JOSE RICHARD POUAMBI
BANGUI, Central African Republic (AP) -- The rebel leader whose fighters toppled the government of Central African Republic earlier this year was sworn in as president on Sunday, beginning an 18-month countdown to elections in a country that aid organizations say is on the verge of a humanitarian catastrophe.
Michel Djotodia's Seleka rebel coalition ousted longtime ruler Francois Bozize in March. After Djotodia declared himself president, a regional summit called on him to form a transitional council that would prepare for free and fair elections.
In remarks during Sunday's swearing-in ceremony in Bangui, Djotodia said the transitional period and elections would be crucial to the country's recovery.
"This transition must lead to the holding of free, transparent and credible elections to give our country a leader with unchallenged legitimacy," he said. "For this, I urge the political class to show responsibility by observing a truce during this period that requires cohesion."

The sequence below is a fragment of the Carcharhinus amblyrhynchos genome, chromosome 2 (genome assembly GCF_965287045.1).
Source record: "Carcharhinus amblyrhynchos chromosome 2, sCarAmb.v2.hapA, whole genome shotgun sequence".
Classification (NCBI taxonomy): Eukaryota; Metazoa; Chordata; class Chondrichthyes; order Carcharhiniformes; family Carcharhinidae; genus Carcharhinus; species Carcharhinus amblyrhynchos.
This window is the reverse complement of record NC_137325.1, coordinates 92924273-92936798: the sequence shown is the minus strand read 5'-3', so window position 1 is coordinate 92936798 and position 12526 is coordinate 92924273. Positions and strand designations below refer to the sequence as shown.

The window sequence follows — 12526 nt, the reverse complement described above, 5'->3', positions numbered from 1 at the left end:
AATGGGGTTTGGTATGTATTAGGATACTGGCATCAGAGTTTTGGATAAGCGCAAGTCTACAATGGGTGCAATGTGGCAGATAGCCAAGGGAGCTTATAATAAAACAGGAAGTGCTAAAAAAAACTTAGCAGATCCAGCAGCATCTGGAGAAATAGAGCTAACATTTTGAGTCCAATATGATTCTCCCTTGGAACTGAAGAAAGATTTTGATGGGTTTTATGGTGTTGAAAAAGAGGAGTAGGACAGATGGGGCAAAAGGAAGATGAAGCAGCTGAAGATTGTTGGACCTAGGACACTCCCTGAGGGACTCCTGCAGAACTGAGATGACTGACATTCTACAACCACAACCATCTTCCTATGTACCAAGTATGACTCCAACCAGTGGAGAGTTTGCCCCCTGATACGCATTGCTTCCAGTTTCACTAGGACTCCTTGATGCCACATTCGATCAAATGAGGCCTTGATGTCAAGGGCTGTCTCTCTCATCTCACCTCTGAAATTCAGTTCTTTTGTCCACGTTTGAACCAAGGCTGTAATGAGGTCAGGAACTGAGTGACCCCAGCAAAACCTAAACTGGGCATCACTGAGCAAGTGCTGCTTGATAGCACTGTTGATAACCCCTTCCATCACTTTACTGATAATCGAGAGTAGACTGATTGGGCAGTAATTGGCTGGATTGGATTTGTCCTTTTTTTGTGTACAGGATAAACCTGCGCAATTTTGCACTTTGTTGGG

For months, aid groups have warned about the dire humanitarian situation in the country of 4.6 million. In remarks before the United Nations Security Council last week, U.N. humanitarian chief Valerie Amos said the country risked becoming a failed state if swift action was not taken to restore security.
Seleka fighters have been blamed for the persistent violence. Human Rights Watch said in a statement Friday that it was imperative that Djotodia "act fast to control his men," noting that the organization "continues to receive credible reports of killings in the provinces."
Human Rights Watch also said the current time frame for elections was unrealistic.
"The administrative state has been gutted and many official documents have been destroyed," it said. "It is impossible to imagine credible elections taking place in just over a year."
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